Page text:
I’ve just come across a brief, forgotten commentary on the Song of Solomon by J. G. Vos. It’s contained in The Biblical Expositor: the living theme of the great book (Vol. II), edited by Carl F. Henry and published in 1960 (second edition). Other notable authors in this volume include R. Laird Harris (Psalms), Gleason Archer (Isaiah), E. J. Young (Zephaniah), G. W. Bromiley (Haggai) and Marten Woudstra (Zechariah).
Vos takes the view that: ‘The Song is not an allegory nor a type, though it has often been treated as one or the other. Rather, it is a parable of the divine love which is the background and source of all true human love…It is a remarkable fact that the Sonf of Solomon is nowhere quoted in the New Testament, though it was undoubtedly regarded as inspired, canonical Scripture in the time of Christ. The lack of reference to it in the New Testament is an objection to allegorical interpretations which find many details of Christian doctrine and experience in the Song. While interpreting it literally, we must certainly regard it as also a parable of the divine love which provides salvation for sinners and makes them the bride of Christ. In addition to leading us to a higher view of the beauty, purity and power of the love between man and woman in the sacred bond of marriage, it should stir us up to a higher appreciation of the divine love, and a deeper response of love on our part to the Lord Who first loved us’.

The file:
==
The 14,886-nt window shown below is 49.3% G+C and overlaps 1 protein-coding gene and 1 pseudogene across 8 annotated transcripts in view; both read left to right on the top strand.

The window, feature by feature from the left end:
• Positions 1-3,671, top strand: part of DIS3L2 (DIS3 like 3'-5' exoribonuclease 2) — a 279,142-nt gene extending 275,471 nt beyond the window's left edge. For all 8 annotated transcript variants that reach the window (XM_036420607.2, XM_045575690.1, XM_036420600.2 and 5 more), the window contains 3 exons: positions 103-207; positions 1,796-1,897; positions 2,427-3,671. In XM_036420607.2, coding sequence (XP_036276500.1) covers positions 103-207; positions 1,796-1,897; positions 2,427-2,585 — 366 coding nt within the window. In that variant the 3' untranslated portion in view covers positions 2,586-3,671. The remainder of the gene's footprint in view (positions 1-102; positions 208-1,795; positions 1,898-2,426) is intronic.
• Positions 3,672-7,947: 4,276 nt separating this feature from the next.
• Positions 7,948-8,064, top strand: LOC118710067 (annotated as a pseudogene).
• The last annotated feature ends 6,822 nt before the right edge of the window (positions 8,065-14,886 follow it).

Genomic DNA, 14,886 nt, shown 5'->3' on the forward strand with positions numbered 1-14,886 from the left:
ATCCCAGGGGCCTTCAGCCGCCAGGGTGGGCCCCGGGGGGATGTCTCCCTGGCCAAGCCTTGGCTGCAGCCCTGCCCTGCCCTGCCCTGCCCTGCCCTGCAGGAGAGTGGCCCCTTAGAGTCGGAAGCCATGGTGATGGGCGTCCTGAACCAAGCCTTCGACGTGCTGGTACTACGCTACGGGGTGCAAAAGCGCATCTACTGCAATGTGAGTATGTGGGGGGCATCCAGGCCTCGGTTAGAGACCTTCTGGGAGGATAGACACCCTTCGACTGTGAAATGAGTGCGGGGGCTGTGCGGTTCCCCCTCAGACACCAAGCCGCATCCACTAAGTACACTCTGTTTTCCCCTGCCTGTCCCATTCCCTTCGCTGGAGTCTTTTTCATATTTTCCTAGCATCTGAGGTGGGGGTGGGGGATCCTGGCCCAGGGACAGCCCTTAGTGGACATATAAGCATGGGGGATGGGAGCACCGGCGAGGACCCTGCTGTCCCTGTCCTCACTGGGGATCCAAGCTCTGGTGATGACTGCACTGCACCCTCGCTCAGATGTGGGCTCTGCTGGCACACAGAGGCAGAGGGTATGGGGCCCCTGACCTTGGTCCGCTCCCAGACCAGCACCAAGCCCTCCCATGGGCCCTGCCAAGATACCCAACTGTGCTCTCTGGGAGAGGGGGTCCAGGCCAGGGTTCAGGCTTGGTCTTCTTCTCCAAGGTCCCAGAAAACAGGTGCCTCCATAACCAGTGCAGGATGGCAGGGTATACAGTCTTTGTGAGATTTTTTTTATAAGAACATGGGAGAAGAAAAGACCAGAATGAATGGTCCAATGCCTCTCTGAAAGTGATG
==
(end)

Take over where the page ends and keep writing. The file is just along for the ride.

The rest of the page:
Another 20th century RP resource, this time from Ireland, is Hugh J. Blair’s ‘Preaching from the Song of Solomon’ in Reformed Theological Journal, iii (1987), pp 47-58.
He quotes John Murray as saying: ‘I cannot endorse the allegorical interpretation of the Song of Solomon. I think the vagaries of interpretation given in terms of the allegorical principle indicate that there are no well defined hermeneutical canons to guide us in determining the precise meaning and application if we adopt the allegorical view…However, I also think that in terms of biblical analogy the Song can be used to illustrate the relation of Christ to His church’.
Blair concludes: ‘The conclusion reached by our study is that preaching from the Song of Solomon will apply its message to the relationship of love between a man and a woman, and will go on from that to see that love as an analogy of the love of Christ for His people and theirs for Him’.
Back across the pond again, a 21st century assessment comes in Anthony Selvaggio’s – ‘Listening to the Song of Songs: a survey of the major interpretive issues’ in Reformed Theological Journal, xxiii (2007), pp 56-69. Selvaggio has also written What the Bible teaches about marriage, which is based on the Song.